You’re spoilt for choice at Victoria Park these days. The area has always had its attractions- Cardamom on the corner used to knock up a hefty chicken tikka in lamb kofte masala murgh batwar-alike, and the Clark’s Pie That Can’t Be Called A Clark’s Pie For Legal Reasons is always worth a go. Now though- and I’m about to use The F Word, sorry- it’s a little hub for (ugh) ‘foodies’.
But don’t let that put you off. That little run of shops opposite the Cowbridge Road park entrance is now dominated by good things to eat, from Nook’s corner spot to Fintan’s via Bwydiful, Dough Thrower and Pettigrew Bakery. Directly opposite, Grady Atkins is doing downright lovely things at Bloc with Paysan.
Cantonistas have never had it so good.
The only non-food business on that stretch is where we come in, though.
Victoria Park Clinic tells us ‘your health and well-being are our priority’. Specifically, they offer a range of services, from treatments for plantar fasciitis and Achilles tendinopathy, to reflexology, via foot health’s sexy triumvirate – ‘Hard Skin, Corns, Toenails.’
The promise of ‘Counselling’ intrigues me: perhaps, in this context, the chief thrust of this advice should be ‘If you do have the above- then please, please, please keep the f*cking things under wraps. Especially in summer. Thanks.’
The easiest gig in the place, though, must be Nutritional Therapist.
Even I could do that: ‘Out the doors, turn right, nip in to Nook.’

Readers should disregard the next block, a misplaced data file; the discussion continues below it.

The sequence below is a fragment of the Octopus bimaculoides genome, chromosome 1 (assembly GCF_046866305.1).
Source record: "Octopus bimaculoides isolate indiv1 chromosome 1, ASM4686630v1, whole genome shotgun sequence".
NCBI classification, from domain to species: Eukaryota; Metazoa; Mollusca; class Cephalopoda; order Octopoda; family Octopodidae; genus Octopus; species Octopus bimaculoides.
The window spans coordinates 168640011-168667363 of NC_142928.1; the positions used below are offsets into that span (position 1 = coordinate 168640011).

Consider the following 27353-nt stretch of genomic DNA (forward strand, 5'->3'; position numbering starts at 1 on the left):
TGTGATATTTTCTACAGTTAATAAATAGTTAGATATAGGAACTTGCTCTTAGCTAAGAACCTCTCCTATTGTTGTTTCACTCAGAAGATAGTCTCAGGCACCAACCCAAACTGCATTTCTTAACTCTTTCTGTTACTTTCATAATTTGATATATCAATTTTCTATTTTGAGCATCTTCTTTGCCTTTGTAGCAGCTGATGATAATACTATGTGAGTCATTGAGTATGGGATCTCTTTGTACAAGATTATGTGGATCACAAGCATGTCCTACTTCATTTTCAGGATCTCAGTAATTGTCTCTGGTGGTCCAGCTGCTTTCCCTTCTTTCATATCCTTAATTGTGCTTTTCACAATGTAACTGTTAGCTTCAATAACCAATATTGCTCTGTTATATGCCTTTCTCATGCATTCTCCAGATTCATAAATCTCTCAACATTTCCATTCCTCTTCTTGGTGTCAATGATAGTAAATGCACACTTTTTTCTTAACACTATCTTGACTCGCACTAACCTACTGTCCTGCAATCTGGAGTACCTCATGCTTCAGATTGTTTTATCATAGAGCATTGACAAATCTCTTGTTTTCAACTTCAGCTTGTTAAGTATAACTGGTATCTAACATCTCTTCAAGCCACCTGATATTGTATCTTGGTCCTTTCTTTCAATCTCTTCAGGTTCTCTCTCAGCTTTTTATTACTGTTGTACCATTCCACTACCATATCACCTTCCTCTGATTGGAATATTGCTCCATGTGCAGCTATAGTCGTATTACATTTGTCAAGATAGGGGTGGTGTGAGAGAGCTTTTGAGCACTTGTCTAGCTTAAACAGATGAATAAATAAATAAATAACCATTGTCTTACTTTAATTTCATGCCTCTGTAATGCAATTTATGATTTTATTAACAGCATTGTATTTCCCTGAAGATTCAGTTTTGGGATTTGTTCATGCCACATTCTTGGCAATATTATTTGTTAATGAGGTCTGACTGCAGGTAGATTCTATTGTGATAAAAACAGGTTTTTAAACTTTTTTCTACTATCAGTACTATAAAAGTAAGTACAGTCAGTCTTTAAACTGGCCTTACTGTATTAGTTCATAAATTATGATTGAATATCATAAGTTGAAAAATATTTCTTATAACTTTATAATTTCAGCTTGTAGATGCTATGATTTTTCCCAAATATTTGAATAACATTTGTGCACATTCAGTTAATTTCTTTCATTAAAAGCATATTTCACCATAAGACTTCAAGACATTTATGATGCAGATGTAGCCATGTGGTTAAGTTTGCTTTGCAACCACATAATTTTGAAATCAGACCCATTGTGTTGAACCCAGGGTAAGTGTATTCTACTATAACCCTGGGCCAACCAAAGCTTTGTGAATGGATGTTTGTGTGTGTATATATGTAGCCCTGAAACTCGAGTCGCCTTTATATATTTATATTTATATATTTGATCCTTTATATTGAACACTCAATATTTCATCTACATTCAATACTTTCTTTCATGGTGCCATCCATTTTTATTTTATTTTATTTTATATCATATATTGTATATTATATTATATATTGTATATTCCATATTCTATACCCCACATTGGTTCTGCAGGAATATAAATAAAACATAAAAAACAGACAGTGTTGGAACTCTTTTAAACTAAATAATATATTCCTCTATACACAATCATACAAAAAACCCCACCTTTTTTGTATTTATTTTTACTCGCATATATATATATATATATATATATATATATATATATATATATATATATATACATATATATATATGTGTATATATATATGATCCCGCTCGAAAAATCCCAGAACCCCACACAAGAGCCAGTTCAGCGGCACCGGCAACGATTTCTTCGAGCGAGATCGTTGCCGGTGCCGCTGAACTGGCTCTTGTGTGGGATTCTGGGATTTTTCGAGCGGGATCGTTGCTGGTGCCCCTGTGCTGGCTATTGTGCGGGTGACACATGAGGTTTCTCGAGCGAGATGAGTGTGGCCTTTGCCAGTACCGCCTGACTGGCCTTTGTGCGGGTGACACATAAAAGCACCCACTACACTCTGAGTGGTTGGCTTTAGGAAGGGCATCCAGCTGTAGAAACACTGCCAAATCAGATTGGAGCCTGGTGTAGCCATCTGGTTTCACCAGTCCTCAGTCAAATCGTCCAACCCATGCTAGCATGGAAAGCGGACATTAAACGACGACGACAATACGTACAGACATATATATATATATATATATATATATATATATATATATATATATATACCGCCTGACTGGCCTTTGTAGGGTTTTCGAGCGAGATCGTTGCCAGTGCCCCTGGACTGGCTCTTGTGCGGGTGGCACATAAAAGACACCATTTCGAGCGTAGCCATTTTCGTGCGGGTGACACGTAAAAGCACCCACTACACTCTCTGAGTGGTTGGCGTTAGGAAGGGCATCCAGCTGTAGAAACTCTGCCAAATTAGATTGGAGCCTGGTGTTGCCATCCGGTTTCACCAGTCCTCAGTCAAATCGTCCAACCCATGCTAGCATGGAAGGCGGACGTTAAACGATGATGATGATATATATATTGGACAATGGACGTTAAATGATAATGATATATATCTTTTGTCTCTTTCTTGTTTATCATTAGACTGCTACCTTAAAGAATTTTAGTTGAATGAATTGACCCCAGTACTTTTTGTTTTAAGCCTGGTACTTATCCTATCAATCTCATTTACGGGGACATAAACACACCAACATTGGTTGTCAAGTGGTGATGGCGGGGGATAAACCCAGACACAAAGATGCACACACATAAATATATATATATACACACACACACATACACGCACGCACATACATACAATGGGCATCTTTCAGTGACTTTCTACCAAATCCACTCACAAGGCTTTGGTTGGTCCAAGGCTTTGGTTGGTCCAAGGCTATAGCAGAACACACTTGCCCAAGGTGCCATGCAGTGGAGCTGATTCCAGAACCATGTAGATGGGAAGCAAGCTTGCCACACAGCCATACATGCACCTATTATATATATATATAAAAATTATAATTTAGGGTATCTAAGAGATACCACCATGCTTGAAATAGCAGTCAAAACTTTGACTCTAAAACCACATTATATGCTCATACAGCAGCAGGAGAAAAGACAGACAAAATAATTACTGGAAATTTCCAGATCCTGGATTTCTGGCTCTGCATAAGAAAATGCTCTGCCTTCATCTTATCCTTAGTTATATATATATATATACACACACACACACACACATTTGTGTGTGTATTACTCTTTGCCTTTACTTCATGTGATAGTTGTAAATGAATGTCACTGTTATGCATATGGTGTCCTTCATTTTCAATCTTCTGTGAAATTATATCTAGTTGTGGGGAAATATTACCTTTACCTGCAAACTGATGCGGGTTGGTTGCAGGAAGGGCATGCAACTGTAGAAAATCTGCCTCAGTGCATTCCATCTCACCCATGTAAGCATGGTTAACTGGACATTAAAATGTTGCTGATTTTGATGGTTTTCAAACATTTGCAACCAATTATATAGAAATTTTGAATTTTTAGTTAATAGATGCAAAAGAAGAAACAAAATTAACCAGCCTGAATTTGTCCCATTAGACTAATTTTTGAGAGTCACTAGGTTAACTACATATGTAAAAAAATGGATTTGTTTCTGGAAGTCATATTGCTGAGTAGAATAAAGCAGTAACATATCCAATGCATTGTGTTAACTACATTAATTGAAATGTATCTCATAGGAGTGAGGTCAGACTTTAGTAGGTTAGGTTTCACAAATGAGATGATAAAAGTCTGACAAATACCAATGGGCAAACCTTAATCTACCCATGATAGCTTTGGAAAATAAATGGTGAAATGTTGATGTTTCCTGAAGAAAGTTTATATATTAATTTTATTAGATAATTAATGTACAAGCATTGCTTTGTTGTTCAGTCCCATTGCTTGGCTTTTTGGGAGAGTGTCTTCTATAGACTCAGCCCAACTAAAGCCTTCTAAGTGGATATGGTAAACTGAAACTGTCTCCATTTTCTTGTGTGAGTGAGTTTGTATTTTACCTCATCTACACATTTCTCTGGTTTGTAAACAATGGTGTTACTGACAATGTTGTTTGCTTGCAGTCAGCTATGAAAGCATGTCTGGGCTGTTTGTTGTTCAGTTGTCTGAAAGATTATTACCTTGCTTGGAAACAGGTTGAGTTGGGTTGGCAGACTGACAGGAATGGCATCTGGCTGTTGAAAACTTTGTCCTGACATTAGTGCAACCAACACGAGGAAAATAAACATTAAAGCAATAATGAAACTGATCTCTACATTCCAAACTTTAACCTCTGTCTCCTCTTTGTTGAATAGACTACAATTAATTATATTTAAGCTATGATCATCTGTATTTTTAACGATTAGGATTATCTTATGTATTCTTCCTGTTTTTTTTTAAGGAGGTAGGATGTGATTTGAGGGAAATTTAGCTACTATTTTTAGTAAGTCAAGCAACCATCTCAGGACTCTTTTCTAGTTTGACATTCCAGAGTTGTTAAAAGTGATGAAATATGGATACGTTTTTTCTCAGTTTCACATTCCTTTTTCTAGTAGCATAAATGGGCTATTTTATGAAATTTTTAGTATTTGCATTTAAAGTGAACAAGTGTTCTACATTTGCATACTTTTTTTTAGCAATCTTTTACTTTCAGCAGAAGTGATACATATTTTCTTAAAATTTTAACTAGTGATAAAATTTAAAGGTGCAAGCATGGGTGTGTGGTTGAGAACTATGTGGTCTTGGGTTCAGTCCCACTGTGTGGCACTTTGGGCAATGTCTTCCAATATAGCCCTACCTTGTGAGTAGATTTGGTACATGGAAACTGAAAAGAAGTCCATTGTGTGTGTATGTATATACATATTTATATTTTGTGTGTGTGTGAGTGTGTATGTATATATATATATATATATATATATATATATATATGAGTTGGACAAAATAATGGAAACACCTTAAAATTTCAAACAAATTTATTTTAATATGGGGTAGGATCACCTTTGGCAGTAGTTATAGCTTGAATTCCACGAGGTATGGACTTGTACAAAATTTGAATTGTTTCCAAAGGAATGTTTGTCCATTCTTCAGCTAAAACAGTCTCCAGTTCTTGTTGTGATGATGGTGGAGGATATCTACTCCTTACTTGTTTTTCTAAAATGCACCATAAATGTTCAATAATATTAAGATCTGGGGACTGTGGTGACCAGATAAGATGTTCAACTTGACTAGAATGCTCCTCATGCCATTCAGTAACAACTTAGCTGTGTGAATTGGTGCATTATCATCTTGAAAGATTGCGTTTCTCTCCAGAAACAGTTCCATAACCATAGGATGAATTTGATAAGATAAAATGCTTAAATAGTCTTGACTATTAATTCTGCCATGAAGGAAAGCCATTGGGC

There are no bookings here, the latest collaboration between the Gang of Four which is redefining the way the city eats.
(And if you think that’s a little grandiose, then consider the way that between them, they have made meat-free cooking appealing to all at DIRT, started one of the city’s most highly regarded pop-up supper clubs (EMBER), launched South Wales’ most sought-after street food pizza, pioneered Bite as an antidote to the bloated behemoth our street food events have become. Let’s add in The Warden’s House, the brand-new Dusty Knuckle in Ely and the inventive city centre ‘Dusty Knuckle Dark’- this is the menu which really excites me at the moment, and something cleverly innovative- arriving soon.
And let’s not forget to mention Hoof, Cardiff’s best burger right now?)
These are merely their current projects. I’ve probably forgotten a few- it’s hard to keep up. If there is an eventual cure for diabetes, baldness or Clean Bandit, it’ll probably come from here.
This has all led to the rumour that they have an army of stand-ins using Ethan Hunt-style masks to keep things running smoothly across multiple sites and ventures.
You can see the potential problem, can’t you? It’s our old friend, The C Word.